The first twenty years of aviation passenger screening relied on similar stand-alone technologies. Carry-on baggage screening started with a good resolution, greyscale, X-Ray devices, with the first of these tube-based units being deployed July 1970 at New Orleans International Airport. The early walk-through metal detectors used the same basic active electronic pulse technology with varying receiver/transmitter size, placement, and quantities between the different models and manufacturers. Many companies provided solutions based on the technology available at that time. Poor operator training, urban legends, and other factors often confused these active metal detectors as magnetometers. A magnetometer can only detect magnetic metals. They would not work well as a security device looking for weapons made of all types of metals on people. This is not a semantic argument but a clear example of the lack of understanding of what technologies were available and used at the time. Operators need to have adequate knowledge of the capabilities and limitations of their tools to ensure they are making an informed decision. A new industry was born. The basic security checkpoint of a single walk-through metal detector and its associated x-ray machine started showing up in airports and office buildings alike. After the December 1972 FAA's emergency order mandating universal physical screening, the aviation passenger screening market exploded.
The 1990s saw dramatic changes in aviation passenger screening, starting with the new technologies, processes, procedures, and training. Checkpoints began to change from individual technologies to a system of technologies working together in a layered approach. These were commonly called a mod-set. The basic set was two metal detectors and two x-ray machines. Studies on the impact of operator bias, use of lighting, visual cues, advances in computer technology, system networking, doppler radar, intelligent video, and camera systems, trace explosive detection machines along with new types of walk-through metal detectors and x-ray machines all influenced the creation of highly efficient security systems at many North American Airports. These systems leveraged the technologies to create primary and secondary screening points to ease congestion and move risk to the middle of the checkpoint and not at the front of a single walk-through metal detector. Walls within the checkpoint area created focus zones and security containment areas; cameras were used to back up and validate procedures. Automated exit lanes were implemented at over 150 checkpoints increasing the security at those exit points and alleviating staff for better use. Systems started to network together in demonstration pilots, with a couple of significant airlines leading the way. By the year 2000, many people, agencies, and locations were leading the early adaptation and testing of many of the modern risk-based screening concepts in use today, and some were lost to time. Unfortunately, the national standards did not grow. Some U.S. airports still had a basic mod-set with the magnetometers and bag machines with minimal operator training and knowledge. The global aviation tragedy shifted the airport passenger screening into a national focus and the basic mod set was back at every U.S. airport.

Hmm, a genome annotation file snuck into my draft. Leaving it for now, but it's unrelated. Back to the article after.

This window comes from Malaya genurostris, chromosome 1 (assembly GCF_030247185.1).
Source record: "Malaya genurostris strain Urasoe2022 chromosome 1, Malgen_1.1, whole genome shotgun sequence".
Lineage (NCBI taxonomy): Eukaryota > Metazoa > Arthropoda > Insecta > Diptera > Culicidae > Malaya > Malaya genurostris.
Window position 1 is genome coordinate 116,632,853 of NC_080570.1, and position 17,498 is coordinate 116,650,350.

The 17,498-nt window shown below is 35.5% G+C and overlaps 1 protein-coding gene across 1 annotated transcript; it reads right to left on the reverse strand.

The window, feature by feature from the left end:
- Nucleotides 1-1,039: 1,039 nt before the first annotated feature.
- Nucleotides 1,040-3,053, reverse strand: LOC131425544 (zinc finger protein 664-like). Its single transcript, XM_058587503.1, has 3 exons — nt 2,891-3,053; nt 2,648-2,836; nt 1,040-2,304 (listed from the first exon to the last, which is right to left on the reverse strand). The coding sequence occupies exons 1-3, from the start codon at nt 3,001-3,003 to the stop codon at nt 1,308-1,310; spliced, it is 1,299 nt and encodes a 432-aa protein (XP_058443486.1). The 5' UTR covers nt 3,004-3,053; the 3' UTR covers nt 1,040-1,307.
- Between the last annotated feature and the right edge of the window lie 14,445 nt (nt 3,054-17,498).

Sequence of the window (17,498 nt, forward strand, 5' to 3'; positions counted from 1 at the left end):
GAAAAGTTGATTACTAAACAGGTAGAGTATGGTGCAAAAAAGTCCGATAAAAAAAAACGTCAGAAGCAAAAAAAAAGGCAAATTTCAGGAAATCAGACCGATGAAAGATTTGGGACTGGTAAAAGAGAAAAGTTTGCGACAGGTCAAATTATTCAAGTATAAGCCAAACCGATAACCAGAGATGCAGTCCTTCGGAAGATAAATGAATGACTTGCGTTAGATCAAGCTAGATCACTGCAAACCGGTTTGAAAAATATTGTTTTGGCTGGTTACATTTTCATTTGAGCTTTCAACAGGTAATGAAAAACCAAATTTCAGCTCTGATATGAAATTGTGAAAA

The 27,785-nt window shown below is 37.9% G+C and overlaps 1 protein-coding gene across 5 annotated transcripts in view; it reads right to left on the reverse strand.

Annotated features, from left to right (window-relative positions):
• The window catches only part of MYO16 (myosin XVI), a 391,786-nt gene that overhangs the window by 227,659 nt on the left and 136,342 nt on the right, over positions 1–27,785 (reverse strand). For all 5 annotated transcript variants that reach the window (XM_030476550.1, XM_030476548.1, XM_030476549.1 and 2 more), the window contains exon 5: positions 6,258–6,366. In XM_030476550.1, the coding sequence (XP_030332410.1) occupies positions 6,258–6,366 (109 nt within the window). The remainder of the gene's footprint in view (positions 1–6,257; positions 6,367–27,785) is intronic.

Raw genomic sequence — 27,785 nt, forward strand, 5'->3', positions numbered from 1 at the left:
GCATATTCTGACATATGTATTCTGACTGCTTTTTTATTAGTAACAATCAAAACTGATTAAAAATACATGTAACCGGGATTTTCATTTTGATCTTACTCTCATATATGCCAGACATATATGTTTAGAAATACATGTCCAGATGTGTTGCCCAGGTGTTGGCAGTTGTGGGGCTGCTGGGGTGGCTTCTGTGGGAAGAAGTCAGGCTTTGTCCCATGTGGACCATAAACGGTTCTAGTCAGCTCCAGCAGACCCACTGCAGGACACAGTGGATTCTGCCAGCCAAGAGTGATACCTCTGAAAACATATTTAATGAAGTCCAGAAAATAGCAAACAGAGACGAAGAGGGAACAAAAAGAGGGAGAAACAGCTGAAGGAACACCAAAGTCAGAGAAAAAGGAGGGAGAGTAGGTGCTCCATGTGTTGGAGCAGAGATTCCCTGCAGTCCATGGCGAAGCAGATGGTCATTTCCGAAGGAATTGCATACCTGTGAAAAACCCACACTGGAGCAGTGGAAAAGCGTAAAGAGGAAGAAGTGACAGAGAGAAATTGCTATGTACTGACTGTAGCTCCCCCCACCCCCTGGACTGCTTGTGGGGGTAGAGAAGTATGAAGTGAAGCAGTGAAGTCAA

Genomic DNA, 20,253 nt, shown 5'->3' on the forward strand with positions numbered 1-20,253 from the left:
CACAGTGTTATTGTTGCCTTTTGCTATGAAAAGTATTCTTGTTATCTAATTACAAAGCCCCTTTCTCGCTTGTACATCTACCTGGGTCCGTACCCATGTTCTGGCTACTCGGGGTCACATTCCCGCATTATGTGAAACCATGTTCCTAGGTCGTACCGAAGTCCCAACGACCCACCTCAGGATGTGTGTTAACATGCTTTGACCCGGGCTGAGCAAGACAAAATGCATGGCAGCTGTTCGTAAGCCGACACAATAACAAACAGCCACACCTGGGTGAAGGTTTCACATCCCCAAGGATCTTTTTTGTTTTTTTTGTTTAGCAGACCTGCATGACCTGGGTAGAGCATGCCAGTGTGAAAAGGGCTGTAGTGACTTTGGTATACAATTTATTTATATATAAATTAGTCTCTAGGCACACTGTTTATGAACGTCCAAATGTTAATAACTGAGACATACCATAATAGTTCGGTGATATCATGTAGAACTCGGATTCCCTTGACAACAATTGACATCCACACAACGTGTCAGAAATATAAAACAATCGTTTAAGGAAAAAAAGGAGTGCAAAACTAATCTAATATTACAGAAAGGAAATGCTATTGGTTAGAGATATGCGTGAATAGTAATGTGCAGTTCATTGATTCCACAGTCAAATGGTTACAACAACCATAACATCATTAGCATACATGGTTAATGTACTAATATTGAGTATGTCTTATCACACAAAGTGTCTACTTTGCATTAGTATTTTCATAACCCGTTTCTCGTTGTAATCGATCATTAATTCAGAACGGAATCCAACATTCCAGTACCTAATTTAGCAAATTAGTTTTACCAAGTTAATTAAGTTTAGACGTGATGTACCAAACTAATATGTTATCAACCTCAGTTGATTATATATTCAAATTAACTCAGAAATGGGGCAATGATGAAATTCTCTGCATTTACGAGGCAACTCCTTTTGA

Where do these early adopters with decades of experience go? They find their niche in small consulting companies and corners of government offices, trying to do their best to make aviation safer one day at a time. The goal of an unintrusive screening system based on individuals' risk factors is not lost with many people. Want to find or work with these experts? You can contact us here.